Mean, Lean, Green…Number 13

Mean, Lean, Green…Number 13

Growing up, there were two places in my hometown that my friends and I would go to look for old cars. The first was the parking lot across from Northville Downs, the local horse racing track. During the warm Michigan summers, people looking to sell their classics would park them out in the lot with homemade signs in the windshields asking for sums of money that seemed as if they were in the millions. Nonetheless, when we heard something old was there, we would hop on our bikes, pedal on over and check ’em out.

The second was Amerman Elementary, which was located just about a mile up the road. The school was built in the Atomic Age and featured a parking lot that nearly wrapped around the entire building. It was in that lot that I had my first real encounter with a sports car of the vintage variety.

Just like the machines at Northville Downs, this one was for sale. I remember staring at it, tracing the lines and reading every letter of every emblem. The grille was small. The wheels were small. The seats were small. To a kid, it all made sense. Then I glanced at the sign in the window. It was thousands—maybe even tens of thousands—to take this one home. If I did take it home, I thought, what would I do with it?

Being about 12 years old, there was only one option—cut out just about every stock piece (frame, running gear, interior) and build a sports car for the drags, preferably an AA/Modified Sports. Highlights would include a straight-axle to bring it way up high, long ladder bars, a beefy Olds rear, Spartan interior and a supercharged somethingorother underneath the fiberglass tilt front end. The single hoop rollbar, slicks, parachute and candy paint were no-brainers.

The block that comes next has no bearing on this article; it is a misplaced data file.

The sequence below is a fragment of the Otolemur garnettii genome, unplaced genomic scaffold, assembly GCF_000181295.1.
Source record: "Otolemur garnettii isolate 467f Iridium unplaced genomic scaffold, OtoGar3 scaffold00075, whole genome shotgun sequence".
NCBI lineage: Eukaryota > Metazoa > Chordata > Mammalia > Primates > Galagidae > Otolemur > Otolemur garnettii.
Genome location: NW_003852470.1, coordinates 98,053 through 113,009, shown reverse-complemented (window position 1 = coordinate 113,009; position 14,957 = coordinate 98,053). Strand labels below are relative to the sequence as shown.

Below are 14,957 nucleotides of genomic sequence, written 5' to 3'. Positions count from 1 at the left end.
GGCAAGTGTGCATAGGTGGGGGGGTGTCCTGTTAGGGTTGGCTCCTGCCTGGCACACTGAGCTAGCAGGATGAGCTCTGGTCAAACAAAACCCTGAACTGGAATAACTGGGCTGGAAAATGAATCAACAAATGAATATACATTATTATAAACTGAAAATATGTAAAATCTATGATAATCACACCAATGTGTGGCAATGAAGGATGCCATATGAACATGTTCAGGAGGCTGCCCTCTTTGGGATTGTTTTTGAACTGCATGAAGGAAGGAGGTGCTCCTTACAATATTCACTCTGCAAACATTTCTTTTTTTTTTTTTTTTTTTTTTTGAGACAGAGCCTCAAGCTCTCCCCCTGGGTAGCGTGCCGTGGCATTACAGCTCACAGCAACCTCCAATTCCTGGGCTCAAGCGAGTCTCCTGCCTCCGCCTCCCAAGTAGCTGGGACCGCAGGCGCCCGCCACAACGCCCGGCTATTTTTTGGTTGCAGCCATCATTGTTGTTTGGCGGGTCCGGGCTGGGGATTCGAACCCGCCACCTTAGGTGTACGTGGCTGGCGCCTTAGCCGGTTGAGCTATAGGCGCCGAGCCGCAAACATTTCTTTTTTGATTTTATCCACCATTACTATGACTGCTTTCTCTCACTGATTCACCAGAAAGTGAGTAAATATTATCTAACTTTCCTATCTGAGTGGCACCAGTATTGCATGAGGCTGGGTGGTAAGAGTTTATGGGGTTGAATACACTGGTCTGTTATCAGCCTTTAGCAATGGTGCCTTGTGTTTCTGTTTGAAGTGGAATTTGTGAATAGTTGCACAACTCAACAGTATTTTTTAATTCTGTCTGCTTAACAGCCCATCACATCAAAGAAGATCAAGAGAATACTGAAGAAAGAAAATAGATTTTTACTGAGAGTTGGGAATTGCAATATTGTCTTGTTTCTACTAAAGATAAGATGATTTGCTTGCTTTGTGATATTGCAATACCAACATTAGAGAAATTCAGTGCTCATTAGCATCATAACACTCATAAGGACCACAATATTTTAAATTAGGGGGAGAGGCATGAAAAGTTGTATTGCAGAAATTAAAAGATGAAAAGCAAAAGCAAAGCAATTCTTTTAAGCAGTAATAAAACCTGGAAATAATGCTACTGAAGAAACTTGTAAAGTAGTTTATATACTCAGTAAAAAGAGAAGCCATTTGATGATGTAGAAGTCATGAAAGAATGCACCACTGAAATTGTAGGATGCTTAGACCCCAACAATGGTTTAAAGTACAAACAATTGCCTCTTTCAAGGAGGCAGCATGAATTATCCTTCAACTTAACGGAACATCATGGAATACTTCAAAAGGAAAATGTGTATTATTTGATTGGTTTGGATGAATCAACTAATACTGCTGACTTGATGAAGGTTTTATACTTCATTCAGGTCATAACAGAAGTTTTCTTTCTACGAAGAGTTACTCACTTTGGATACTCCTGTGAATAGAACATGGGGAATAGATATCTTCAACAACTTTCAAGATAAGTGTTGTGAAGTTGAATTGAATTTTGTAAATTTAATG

As I’m sure you can surmise, this car didn’t make it much further than the dreaming phase. I did build a 1/25th scale version and draw countless variations it in my spiral notebook during math classes, but that’s about it. I suppose I’ll add it to my “someday” project pile.

***

Then—and now—I was inspired by Norm Cowdrey’s smallblock-powered Austin-Healey. The color photo above has been floating around the Internet for years, but it wasn’t until I leafed through the August ’66 issue of Car Craft that I was able to full appreciate the craftsmanship on the hard-charging AA/MSP. From the tube frame (built by Sprint Car fabricator Rip Erickson) and coil-sprung front end to the 2/3rds fiberglass body (!), the car looks like an absolute handful. Best of all, it ran deep into the nines at close to 165mph. Mean, lean, green…number 13.

Joey Ukrop

 Photos from CC, August 1966

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